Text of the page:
Editorial: American flower growers nurture new Capitol Hill ties
Chalk up another victory for California’s resurgent agribusiness community.
Cut flowers from the Golden State are beginning to show up again at swank events — including the recent White House dinner for the president of France.
Reporting in the New York Times underscores the efforts it took to get the Obama Administration to make the big switch and buy home-grown flowers.
There were personal notes from Sen. Dianne Feinstein to First Lady Michelle Obama, a key decision maker. There was lobbying by Kasey Cronquist and others at the Carpinteria-based California Cut Flower Commission.
There was even the formation of a flower growers’ caucus within the House of Representatives led by Rep. Lois Capps of Santa Barbara and Rep. Duncan Hunter of San Diego County. Democratic Rep. Sam Farr of Monterey County a member of the caucus, personally lobbied President Obama and White House Chef Sam Kass on the issue, according to the New York Times.
“It took work to make this happen,” Kathleen Merrigan, a former deputy secretary of agriculture who took on American-grown cut flowers as a cause, told the New York Times.
Apparently the effort is paying off, and cut flowers from California, including some varieties from the Tri-Counties, are finding their way to the White House.
The arrival of California cut flowers at 1600 Pennsylvania Avenue reverses a trend that dates back to the days of the Reagan Administration, when Nancy Reagan turned to flowers to reverse an air of austerity that permeated the Carter Administration.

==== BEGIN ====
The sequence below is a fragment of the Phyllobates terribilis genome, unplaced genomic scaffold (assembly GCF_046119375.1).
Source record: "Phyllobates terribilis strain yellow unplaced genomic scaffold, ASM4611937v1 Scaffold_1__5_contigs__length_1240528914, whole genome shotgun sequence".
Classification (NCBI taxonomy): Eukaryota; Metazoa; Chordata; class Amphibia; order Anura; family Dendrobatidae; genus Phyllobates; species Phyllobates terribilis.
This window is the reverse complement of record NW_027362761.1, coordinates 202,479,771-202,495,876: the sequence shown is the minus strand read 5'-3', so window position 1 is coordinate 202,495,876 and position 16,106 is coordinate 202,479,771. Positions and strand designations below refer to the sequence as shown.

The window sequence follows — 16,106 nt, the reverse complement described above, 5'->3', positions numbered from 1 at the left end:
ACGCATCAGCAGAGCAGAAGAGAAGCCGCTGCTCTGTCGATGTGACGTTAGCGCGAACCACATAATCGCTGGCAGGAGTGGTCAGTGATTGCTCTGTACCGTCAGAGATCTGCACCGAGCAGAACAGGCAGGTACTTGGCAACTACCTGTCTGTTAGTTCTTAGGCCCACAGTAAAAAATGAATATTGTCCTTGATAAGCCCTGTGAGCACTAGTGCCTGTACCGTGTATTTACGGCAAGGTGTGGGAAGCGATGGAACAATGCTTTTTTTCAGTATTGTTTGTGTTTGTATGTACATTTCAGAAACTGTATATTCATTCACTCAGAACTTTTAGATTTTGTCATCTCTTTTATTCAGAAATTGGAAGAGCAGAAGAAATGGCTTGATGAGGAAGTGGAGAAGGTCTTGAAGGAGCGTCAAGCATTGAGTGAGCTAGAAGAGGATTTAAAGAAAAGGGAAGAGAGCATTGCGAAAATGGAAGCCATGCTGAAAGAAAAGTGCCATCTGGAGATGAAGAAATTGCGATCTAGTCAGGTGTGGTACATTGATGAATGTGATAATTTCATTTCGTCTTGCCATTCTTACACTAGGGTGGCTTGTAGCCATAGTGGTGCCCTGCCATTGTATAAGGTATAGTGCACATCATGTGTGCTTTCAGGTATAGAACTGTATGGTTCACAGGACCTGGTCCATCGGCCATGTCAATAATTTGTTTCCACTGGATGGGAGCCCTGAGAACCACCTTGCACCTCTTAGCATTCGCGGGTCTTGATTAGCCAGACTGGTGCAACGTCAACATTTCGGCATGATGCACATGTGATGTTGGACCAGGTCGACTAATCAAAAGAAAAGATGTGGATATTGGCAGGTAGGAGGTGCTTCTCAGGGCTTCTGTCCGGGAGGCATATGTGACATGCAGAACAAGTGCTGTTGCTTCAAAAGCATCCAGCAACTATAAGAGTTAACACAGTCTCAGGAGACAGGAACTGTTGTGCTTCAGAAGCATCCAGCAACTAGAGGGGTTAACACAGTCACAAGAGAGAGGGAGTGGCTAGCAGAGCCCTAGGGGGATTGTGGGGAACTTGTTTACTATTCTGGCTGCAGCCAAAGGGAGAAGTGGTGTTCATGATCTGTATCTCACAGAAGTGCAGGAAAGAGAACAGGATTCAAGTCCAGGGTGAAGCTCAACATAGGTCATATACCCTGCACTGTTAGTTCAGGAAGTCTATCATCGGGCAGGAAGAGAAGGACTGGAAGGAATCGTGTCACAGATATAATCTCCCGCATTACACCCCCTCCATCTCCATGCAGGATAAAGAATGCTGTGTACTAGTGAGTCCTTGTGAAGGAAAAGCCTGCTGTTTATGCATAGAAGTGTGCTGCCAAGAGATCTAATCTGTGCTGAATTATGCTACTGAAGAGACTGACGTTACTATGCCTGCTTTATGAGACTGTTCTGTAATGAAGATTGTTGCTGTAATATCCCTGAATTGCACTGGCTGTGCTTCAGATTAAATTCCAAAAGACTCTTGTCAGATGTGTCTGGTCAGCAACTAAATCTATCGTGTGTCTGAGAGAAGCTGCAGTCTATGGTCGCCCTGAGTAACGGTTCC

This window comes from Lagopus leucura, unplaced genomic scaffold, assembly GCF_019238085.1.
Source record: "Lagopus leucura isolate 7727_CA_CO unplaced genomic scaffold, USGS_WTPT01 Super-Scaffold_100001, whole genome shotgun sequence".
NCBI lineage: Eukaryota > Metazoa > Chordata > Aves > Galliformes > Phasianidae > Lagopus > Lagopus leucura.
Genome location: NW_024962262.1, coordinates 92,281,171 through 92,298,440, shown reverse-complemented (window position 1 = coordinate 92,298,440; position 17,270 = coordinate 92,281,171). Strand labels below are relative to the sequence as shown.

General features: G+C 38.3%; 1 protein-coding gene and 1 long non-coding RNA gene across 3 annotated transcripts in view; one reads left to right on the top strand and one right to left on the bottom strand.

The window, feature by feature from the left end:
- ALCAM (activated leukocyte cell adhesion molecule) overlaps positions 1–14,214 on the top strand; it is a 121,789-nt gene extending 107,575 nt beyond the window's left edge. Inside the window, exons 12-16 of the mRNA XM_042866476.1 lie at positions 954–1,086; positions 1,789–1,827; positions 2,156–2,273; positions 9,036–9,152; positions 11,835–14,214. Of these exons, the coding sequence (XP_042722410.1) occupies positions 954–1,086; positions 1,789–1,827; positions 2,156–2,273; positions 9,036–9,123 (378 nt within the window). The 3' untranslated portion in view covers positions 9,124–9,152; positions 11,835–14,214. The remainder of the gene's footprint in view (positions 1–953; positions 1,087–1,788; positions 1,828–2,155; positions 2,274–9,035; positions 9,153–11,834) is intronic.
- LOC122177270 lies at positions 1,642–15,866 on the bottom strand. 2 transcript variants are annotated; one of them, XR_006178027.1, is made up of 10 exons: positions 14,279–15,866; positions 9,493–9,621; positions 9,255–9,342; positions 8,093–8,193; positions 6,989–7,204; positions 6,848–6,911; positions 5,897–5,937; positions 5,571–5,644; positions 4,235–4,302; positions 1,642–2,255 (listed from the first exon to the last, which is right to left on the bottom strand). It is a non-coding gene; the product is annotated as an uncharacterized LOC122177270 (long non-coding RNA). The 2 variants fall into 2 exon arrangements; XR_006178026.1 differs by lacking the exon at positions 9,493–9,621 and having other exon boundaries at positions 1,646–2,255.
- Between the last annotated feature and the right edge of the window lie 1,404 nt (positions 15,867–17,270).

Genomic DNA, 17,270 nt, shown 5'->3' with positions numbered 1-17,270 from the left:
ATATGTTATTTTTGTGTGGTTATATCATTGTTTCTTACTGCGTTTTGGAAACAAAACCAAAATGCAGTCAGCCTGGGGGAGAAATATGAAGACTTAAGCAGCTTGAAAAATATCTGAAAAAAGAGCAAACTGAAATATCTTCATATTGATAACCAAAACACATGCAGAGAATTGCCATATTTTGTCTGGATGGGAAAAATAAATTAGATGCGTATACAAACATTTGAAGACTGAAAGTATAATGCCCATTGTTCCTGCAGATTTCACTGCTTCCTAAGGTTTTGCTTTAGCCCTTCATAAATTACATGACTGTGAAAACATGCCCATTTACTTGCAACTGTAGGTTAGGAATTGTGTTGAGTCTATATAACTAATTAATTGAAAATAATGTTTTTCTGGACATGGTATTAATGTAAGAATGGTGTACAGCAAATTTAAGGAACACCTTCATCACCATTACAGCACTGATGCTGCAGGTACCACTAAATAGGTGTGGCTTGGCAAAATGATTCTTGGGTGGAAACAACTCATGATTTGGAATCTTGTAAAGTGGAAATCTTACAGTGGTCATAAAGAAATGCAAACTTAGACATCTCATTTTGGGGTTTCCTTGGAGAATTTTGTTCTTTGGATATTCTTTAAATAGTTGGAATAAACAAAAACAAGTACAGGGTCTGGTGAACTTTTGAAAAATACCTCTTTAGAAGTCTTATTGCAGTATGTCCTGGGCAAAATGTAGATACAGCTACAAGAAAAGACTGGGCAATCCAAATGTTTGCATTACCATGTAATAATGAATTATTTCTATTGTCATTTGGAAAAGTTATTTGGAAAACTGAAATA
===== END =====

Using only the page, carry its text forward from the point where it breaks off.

With the gates opened and global trade deals on the rise, a tide of foreign grown flowers flooded in.
But this is the era of the buy-local movement, and domestic flower growers, once among the world’s most expensive, have found ways to cut costs and become more competitive.
For its part, the White House told the New York Times that the American flowers at the French dinner were not a “one-off event.”
It may be a sad commentary on our times that flower growers have go to Washington and lobby like big pharma companies for special treatment. But so far the effort seems to be paying off.
[EDITOR’S NOTE: This article was updated at 12:02 p.m. on May 9 to clarify Capps’ role in the formation of the flower growers’ caucus. She and Hunter were co-founders. Farr is a member of the caucus but not a co-founder. ]